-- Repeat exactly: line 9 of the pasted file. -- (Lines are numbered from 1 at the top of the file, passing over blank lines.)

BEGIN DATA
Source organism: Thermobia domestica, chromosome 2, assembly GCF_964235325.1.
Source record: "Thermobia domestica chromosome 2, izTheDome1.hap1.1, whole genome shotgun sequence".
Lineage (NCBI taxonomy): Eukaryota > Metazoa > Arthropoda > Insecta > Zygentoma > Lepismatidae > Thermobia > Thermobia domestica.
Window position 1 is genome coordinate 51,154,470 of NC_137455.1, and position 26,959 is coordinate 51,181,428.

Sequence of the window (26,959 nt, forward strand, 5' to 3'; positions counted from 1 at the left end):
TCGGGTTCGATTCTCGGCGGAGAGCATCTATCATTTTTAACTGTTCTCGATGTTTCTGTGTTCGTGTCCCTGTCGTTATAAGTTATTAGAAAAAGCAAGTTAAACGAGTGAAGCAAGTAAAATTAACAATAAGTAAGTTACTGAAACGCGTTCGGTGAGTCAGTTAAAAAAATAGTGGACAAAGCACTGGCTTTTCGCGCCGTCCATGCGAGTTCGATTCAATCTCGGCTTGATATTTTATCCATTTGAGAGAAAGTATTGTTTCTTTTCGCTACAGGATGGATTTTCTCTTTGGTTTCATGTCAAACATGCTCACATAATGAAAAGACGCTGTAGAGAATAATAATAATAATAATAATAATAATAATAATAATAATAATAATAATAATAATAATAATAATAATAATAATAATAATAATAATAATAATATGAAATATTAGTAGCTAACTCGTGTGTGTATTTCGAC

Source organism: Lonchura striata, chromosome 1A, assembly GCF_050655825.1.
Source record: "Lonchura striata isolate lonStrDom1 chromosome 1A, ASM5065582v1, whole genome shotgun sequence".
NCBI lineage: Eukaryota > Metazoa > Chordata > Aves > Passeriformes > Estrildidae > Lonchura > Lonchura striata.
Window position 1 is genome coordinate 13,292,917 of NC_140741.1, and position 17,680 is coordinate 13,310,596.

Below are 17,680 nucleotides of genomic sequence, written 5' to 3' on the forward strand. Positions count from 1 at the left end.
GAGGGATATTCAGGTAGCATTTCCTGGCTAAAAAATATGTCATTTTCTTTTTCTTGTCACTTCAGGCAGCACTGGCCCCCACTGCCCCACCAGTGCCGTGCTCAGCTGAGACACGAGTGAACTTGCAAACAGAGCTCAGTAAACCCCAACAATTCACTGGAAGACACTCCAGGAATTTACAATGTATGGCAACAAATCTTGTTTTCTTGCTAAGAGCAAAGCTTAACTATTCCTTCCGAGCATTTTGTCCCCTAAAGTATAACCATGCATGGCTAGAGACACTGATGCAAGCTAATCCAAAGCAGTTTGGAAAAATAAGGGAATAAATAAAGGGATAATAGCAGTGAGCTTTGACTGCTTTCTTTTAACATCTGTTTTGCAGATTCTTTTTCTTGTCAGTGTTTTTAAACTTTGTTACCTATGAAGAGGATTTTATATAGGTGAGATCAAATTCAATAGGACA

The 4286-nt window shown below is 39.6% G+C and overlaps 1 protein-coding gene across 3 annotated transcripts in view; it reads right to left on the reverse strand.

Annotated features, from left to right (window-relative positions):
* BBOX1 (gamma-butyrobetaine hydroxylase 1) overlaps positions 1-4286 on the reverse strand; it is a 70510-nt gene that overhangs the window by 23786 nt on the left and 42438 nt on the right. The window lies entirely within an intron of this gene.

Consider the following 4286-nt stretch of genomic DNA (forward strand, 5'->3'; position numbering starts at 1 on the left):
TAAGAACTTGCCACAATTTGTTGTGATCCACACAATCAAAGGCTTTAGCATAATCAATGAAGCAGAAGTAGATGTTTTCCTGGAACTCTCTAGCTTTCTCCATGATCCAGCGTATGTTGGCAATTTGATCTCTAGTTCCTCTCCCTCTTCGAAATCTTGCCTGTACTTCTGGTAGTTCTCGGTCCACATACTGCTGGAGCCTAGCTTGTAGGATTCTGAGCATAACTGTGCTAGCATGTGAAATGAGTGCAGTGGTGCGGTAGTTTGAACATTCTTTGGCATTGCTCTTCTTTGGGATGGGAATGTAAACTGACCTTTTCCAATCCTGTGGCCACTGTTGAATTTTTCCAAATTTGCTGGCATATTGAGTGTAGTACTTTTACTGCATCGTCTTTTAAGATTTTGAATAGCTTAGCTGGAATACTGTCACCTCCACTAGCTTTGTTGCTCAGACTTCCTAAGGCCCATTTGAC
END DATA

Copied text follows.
NCBI lineage: Eukaryota > Metazoa > Chordata > Aves > Passeriformes > Estrildidae > Lonchura > Lonchura striata.